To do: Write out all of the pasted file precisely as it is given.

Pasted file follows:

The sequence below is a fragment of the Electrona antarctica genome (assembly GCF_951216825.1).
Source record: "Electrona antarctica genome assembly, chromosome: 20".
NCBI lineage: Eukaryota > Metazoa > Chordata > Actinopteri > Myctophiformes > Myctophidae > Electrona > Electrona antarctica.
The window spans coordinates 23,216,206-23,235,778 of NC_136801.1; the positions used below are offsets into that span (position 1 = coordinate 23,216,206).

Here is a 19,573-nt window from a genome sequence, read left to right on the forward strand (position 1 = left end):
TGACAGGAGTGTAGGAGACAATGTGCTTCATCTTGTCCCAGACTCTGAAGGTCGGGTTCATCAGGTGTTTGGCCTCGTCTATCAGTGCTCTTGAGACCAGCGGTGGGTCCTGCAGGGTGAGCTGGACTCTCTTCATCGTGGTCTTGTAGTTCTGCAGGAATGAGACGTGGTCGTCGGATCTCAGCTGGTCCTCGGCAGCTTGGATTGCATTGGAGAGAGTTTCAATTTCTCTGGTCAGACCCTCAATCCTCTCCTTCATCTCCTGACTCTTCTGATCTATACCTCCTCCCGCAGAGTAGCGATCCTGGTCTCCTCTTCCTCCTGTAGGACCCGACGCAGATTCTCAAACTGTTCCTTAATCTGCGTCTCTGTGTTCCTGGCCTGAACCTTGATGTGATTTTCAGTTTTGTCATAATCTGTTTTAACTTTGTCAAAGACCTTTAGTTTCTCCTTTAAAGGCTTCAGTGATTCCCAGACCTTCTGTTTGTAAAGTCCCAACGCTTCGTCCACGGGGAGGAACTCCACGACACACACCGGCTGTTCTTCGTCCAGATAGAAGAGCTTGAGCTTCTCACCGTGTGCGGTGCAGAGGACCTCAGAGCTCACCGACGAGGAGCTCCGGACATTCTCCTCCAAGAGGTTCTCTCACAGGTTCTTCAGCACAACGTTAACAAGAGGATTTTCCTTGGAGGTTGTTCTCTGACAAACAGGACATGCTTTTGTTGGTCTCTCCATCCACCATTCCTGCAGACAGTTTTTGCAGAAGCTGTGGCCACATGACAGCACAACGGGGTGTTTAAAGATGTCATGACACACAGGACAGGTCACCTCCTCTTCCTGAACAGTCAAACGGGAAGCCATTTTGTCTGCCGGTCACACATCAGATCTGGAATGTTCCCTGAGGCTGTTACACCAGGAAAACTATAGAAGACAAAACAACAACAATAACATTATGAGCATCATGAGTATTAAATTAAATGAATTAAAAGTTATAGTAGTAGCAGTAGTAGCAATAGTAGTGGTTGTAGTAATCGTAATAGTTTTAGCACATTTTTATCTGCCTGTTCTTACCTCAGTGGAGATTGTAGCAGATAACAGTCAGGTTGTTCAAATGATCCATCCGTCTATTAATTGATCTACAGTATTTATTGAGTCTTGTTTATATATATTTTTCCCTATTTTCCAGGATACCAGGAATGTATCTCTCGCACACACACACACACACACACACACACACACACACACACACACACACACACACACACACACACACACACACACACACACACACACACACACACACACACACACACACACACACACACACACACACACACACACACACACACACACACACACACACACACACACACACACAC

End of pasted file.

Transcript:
The sequence below is a fragment of the Electrona antarctica genome (assembly GCF_951216825.1).
Source record: "Electrona antarctica genome assembly, chromosome: 20".
NCBI lineage: Eukaryota > Metazoa > Chordata > Actinopteri > Myctophiformes > Myctophidae > Electrona > Electrona antarctica.
The window spans coordinates 23,216,206-23,235,778 of NC_136801.1; the positions used below are offsets into that span (position 1 = coordinate 23,216,206).

Here is a 19,573-nt window from a genome sequence, read left to right on the forward strand (position 1 = left end):
TGACAGGAGTGTAGGAGACAATGTGCTTCATCTTGTCCCAGACTCTGAAGGTCGGGTTCATCAGGTGTTTGGCCTCGTCTATCAGTGCTCTTGAGACCAGCGGTGGGTCCTGCAGGGTGAGCTGGACTCTCTTCATCGTGGTCTTGTAGTTCTGCAGGAATGAGACGTGGTCGTCGGATCTCAGCTGGTCCTCGGCAGCTTGGATTGCATTGGAGAGAGTTTCAATTTCTCTGGTCAGACCCTCAATCCTCTCCTTCATCTCCTGACTCTTCTGATCTATACCTCCTCCCGCAGAGTAGCGATCCTGGTCTCCTCTTCCTCCTGTAGGACCCGACGCAGATTCTCAAACTGTTCCTTAATCTGCGTCTCTGTGTTCCTGGCCTGAACCTTGATGTGATTTTCAGTTTTGTCATAATCTGTTTTAACTTTGTCAAAGACCTTTAGTTTCTCCTTTAAAGGCTTCAGTGATTCCCAGACCTTCTGTTTGTAAAGTCCCAACGCTTCGTCCACGGGGAGGAACTCCACGACACACACCGGCTGTTCTTCGTCCAGATAGAAGAGCTTGAGCTTCTCACCGTGTGCGGTGCAGAGGACCTCAGAGCTCACCGACGAGGAGCTCCGGACATTCTCCTCCAAGAGGTTCTCTCACAGGTTCTTCAGCACAACGTTAACAAGAGGATTTTCCTTGGAGGTTGTTCTCTGACAAACAGGACATGCTTTTGTTGGTCTCTCCATCCACCATTCCTGCAGACAGTTTTTGCAGAAGCTGTGGCCACATGACAGCACAACGGGGTGTTTAAAGATGTCATGACACACAGGACAGGTCACCTCCTCTTCCTGAACAGTCAAACGGGAAGCCATTTTGTCTGCCGGTCACACATCAGATCTGGAATGTTCCCTGAGGCTGTTACACCAGGAAAACTATAGAAGACAAAACAACAACAATAACATTATGAGCATCATGAGTATTAAATTAAATGAATTAAAAGTTATAGTAGTAGCAGTAGTAGCAATAGTAGTGGTTGTAGTAATCGTAATAGTTTTAGCACATTTTTATCTGCCTGTTCTTACCTCAGTGGAGATTGTAGCAGATAACAGTCAGGTTGTTCAAATGATCCATCCGTCTATTAATTGATCTACAGTATTTATTGAGTCTTGTTTATATATATTTTTCCCTATTTTCCAGGATACCAGGAATGTATCTCTCGCACACACACACACACACACACACACACACACACACACACACACACACACACACACACACACACACACACACACACACACACACACACACACACACACACACACACACACACACACACACACACACACACACACACACACACACACACACACACACACACACACACACACAC